Teva Suspected of Being Part of a Cartel in U.S. Engaged in Price-fixing and Dividing Market for Generics

The Israeli generics manufacturer is one of 16 drug firms under investigation over purported price-fixing involving 300 medications

Yoram Gabison
Yoram Gabison
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A Teva facility in Jerusalem.
A Teva facility in Jerusalem.Credit: Ammar Awad/Reuters
Yoram Gabison
Yoram Gabison

Teva Pharmaceutical Industries, the Israeli company that is the world's largest generic drug firm, is suspected of being part of one of the biggest cartels in the history of the United States, according to a report on Sunday by the Washington Post.

Teva is one of more than a dozen generic drug companies under investigation for price fixing and dividing up the market share for 300 generic drugs, the Washington Post said. It cited comments made to the newspaper by Joseph Nielsen, an assistant attorney general and antitrust investigator for the state of Connecticut.

The coordination was allegedly conducted using emails and text and WhatsApp messages — and at steak dinners, cocktail receptions and golf games involving senior executives from the pharmaceutical companies.

The investigation was launched in 2016 when antitrust investigators in dozens of states examined suspected price-fixing of just two drugs, but the investigation expanded rapidly and now includes 47 states. The prices of many generic drugs, including older ones, began to soar in 2013 and 2014, sometimes by thousands of percent. One of the most extreme examples cited by the Post was that of a long-standing asthma drug, albuterol, the price of which jumped by over 3,400%.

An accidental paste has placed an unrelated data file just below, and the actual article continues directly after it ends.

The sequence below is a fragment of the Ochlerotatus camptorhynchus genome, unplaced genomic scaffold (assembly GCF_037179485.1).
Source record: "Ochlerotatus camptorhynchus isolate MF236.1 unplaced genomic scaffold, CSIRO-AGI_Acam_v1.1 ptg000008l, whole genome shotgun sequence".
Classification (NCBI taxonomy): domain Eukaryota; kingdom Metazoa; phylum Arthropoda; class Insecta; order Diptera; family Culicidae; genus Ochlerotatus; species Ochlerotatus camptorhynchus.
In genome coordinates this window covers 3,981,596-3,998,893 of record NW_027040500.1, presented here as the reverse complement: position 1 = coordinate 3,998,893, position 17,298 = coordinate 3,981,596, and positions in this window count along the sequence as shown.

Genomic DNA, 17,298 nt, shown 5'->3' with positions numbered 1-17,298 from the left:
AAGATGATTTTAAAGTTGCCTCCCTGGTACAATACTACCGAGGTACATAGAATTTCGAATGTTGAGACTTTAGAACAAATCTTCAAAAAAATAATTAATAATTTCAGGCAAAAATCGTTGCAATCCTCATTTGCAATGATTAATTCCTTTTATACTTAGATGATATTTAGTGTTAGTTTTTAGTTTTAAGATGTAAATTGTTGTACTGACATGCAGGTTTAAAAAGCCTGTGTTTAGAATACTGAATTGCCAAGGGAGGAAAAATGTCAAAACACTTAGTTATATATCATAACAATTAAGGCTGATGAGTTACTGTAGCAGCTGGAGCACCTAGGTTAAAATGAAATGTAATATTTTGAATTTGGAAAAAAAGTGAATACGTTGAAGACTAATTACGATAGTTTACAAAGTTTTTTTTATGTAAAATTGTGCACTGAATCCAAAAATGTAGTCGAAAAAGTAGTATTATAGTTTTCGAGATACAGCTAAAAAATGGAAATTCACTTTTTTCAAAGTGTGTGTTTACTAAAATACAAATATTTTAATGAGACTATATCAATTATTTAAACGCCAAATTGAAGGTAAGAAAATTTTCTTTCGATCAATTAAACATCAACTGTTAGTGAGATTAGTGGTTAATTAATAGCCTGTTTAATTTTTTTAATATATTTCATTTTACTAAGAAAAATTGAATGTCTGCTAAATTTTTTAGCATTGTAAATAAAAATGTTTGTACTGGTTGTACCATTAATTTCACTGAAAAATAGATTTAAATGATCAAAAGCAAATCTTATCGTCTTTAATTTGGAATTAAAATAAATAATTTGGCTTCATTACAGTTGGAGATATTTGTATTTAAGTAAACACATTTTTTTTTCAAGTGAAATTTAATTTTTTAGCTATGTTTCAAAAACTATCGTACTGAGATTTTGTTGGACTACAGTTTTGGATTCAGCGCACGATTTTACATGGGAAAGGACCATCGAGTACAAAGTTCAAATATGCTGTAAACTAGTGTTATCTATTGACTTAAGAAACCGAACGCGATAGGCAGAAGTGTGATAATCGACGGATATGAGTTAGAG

The drug is sold by Mylan and Indian generic firm Sun. Mylan, and its president, Rajiv Malik, are said to be major suspects in the case. Malik is reportedly suspected of personal involvement in price-fixing. Shares of Mylan were dual-listed on the Tel Aviv Stock Exchange from 2015 until February of this year.

Apparently, two senior executives from one of the firms, Heritage, who pleaded guilty to price fixing in a separate case, have turned state’s evidence. Prosecutors appear to be hoping that many of the companies will reach plea agreements and pay huge fines. According to the Post, among the 16 companies accused are some of the biggest names in generic drugs, including Mylan, Teva, Sun and Dr. Reddy’s.

Mylan denied the charges. Teva, Sun and Dr. Reddy’s did not respond to the Post's requests for comment. In a court filing, Teva said allegations of a price-fixing conspiracy “are entirely conclusory and devoid of any facts.”

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